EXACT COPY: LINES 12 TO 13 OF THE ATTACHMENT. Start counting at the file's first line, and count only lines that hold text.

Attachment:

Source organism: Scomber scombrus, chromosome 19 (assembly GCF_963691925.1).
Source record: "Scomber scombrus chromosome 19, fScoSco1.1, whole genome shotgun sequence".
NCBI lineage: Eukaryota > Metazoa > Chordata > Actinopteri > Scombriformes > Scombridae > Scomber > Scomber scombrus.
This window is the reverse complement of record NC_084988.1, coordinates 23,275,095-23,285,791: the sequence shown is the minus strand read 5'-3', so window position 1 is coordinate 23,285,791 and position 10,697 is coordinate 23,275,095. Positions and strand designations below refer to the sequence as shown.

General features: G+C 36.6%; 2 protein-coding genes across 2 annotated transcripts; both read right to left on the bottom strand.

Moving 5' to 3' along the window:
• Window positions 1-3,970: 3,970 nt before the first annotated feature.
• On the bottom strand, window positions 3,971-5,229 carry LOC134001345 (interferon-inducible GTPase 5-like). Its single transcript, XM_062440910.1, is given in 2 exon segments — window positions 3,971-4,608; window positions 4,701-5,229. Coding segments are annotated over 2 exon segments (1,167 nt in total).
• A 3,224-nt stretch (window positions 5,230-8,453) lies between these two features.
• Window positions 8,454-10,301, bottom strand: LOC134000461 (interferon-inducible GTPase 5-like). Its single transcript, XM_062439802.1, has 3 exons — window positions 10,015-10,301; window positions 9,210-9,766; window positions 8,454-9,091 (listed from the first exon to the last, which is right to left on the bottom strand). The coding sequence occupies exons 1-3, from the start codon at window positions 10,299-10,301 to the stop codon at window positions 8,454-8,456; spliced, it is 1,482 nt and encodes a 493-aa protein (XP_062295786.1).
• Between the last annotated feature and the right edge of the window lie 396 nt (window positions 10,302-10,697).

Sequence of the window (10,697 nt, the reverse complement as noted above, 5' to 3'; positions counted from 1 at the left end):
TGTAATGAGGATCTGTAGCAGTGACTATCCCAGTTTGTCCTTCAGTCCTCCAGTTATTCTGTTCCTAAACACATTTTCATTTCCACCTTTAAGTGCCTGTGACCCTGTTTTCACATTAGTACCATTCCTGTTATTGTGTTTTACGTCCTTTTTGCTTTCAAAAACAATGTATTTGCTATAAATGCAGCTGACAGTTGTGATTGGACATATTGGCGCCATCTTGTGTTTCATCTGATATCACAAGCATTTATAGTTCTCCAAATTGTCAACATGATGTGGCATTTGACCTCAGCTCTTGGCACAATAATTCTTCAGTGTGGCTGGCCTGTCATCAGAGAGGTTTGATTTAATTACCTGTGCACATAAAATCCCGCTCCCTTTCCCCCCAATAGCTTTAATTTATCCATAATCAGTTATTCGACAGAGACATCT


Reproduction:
Sequence of the window (10,697 nt, the reverse complement as noted above, 5' to 3'; positions counted from 1 at the left end):
TGTAATGAGGATCTGTAGCAGTGACTATCCCAGTTTGTCCTTCAGTCCTCCAGTTATTCTGTTCCTAAACACATTTTCATTTCCACCTTTAAGTGCCTGTGACCCTGTTTTCACATTAGTACCATTCCTGTTATTGTGTTTTACGTCCTTTTTGCTTTCAAAAACAATGTATTTGCTATAAATGCAGCTGACAGTTGTGATTGGACATATTGGCGCCATCTTGTGTTTCATCTGATATCACAAGCATTTATAGTTCTCCAAATTGTCAACATGATGTGGCATTTGACCTCAGCTCTTGGCACAATAATTCTTCAGTGTGGCTGGCCTGTCATCAGAGAGGTTTGATTTAATTACCTGTGCACATAAAATCCCGCTCCCTTTCCCCCCAATAGCTTTAATTTATCCATAATCAGTTATTCGACAGAGACATCT